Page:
Amazon boasts of the quality and value of the customer-sourced reviews of the products it sells. However, yesterday it announced changes to its community guidelines "to prohibit incentivised reviews unless they are facilitated through the Amazon Vine program". This change should make reviews even more fair and useful for would-be shoppers.
Previously Amazon allowed third party sellers to pay reviewers in discounts or in goods, but not cash, as long as the reviewer disclosed the incentive received within their review copy. It thought of these incentivised reviews were a good way for new products, perhaps from lesser known firms, to gain a market foothold based upon their merit. However, as noted by ReviewMeta, these incentivised reviews tend to be favourable, showing a bias. To fix this issue, from now on, only Amazon Vine program incentivised reviews will be allowed.
You can read about Amazon Vine, and why it should be a trusted source of good quality reviews here. In summary though, this program is based upon reviews from a selection of "the most trusted reviewers on Amazon," as assessed by Amazon using 'reviewer rank', looking at review history 'helpfulness', and other community feedback. Amazon will gift these reviewers new products which Vine program members want to see reviewed. Amazon Vine is an invitation-only programme and negative reviews won't affect the Vine writer's standing, as long as they continue to be helpful to end customers. Importantly vendors have no contact with the 'Vine Voices', and have no influence over which 'Vine Voices' will review their products.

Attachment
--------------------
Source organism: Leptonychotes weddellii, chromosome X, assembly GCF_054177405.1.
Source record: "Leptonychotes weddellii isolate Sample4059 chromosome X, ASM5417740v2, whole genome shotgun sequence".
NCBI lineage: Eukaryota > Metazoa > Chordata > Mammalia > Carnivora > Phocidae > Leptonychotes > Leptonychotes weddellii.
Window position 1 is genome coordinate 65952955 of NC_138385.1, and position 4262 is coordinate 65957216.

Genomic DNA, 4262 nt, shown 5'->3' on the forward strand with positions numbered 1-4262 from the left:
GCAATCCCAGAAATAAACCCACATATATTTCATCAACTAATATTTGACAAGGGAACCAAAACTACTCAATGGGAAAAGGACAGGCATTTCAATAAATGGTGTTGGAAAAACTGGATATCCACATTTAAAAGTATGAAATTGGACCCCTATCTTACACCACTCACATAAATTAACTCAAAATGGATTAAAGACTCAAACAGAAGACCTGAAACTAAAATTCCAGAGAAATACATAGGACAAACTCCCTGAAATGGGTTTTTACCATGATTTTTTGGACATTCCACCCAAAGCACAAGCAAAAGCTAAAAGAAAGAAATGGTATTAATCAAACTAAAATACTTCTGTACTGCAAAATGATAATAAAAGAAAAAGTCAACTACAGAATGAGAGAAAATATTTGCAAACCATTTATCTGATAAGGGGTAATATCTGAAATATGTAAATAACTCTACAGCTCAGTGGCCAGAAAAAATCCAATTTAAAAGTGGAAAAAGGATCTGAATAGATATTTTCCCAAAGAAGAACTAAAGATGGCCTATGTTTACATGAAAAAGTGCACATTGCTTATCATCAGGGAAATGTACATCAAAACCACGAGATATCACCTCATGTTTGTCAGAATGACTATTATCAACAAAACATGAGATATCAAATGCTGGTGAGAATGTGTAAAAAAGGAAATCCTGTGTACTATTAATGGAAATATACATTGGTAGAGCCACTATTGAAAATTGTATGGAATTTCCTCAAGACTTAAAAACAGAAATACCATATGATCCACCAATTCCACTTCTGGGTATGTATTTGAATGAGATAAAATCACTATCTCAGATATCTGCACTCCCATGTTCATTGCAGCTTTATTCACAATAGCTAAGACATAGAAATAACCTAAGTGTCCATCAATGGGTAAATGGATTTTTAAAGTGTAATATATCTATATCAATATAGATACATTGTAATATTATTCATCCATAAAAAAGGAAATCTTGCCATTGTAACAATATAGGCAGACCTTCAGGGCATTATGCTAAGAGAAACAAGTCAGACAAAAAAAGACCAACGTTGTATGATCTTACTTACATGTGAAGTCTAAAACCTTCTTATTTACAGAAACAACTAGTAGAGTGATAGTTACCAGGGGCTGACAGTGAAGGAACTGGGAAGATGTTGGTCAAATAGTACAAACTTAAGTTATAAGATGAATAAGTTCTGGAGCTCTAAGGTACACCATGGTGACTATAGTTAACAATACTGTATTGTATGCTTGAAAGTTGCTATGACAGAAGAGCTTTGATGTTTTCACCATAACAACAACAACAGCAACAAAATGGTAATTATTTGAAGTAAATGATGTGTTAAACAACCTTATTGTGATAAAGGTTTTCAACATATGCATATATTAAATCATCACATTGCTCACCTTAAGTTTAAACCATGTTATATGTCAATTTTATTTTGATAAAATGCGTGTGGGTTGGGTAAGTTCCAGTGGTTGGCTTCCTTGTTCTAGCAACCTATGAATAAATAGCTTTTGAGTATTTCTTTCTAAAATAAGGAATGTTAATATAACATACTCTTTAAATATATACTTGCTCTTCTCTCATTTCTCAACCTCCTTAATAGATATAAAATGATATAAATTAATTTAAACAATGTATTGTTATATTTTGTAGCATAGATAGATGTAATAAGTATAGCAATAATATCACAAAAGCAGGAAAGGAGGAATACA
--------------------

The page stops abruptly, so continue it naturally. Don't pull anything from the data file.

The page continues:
The above policy changes apply immediately to all product categories sold by Amazon, except for books. Amazon will allow "the age-old practice of providing advance review copies of books," to continue.
All charts from ReviewMeta's analysis of 7 million Amazon reviews.